Discrete Stiffness Tailoring (DST) is a novel manufacturing concept where stiffness tailoring is achieved using discrete changes in ply angle to favourably redistribute stresses. Resulting performance increases can be exploited to potentially achieve lightweight rapidly manufacturable structures, uninhibited by the minimum tow-turning radii which limit continuous fibre steering approaches. An efficient two-stage optimisation routine is implemented to design a DST minimum-mass stiffened aircraft wing panel subject to buckling and manufacturing feasibility constraints. The panel is manufactured and compression tested to failure, extending the DST design concept to component level for the first time. A weight reduction of 14.4% is achieved compared to a constant stiffness optimum, through redistribution of load to the stiffener region. The optimum design removes material from the skin, between stiffeners. Experimentally, the optimised tailored panel achieved a buckling load, without failure, within 5% of that predicted, validating both the methodology and modelling.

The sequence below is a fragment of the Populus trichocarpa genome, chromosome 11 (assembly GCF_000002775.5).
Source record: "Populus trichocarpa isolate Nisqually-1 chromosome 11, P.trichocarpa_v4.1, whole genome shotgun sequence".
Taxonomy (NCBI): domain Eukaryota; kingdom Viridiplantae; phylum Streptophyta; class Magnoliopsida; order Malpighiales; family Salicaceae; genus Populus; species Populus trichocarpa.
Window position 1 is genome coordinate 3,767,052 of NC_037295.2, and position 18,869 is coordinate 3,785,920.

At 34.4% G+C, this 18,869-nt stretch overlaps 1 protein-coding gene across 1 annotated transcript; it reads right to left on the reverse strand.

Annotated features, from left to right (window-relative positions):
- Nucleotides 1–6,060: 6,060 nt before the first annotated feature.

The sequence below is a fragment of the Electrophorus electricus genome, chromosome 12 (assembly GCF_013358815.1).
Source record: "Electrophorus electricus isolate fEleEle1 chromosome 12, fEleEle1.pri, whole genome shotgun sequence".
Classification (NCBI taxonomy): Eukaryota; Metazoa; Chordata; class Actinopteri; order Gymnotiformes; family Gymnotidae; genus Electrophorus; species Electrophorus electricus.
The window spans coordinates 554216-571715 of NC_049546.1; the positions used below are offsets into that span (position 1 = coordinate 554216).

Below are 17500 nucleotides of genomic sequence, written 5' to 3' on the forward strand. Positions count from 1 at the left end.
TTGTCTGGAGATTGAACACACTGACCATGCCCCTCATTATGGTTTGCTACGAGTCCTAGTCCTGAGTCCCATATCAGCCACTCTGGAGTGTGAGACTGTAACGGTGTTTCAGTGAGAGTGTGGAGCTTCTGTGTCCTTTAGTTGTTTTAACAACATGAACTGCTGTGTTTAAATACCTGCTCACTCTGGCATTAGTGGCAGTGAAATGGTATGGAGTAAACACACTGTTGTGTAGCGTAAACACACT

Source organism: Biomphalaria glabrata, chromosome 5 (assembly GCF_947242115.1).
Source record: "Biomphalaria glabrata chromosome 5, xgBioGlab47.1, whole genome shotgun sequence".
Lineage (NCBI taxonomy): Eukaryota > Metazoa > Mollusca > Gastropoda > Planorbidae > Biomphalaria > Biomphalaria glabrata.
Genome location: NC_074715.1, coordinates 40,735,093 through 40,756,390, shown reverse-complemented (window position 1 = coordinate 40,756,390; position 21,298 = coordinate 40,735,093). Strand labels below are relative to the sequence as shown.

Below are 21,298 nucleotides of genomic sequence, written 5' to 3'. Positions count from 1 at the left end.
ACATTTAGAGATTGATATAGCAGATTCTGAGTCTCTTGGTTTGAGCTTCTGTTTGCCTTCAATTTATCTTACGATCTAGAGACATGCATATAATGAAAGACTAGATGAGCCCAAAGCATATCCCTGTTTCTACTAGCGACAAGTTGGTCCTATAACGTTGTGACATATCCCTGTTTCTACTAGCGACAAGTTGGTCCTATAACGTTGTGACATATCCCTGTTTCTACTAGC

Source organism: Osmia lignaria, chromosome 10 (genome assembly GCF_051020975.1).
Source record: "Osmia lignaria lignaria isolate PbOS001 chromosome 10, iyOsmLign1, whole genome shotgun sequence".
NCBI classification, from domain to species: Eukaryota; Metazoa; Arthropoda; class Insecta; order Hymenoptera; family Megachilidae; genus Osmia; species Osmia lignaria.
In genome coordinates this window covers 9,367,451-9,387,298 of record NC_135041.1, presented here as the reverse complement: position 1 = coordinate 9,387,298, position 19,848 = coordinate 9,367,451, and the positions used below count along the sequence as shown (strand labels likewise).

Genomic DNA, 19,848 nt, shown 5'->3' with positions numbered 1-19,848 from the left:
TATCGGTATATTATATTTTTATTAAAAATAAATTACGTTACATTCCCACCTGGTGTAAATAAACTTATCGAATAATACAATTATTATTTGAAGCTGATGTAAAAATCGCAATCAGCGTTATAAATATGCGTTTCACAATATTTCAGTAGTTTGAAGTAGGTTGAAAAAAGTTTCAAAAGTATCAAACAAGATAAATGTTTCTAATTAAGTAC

|Journal||Composites Part B: Engineering|
|Early online date||24 May 2021|
|Publication status||E-pub ahead of print - 24 May 2021|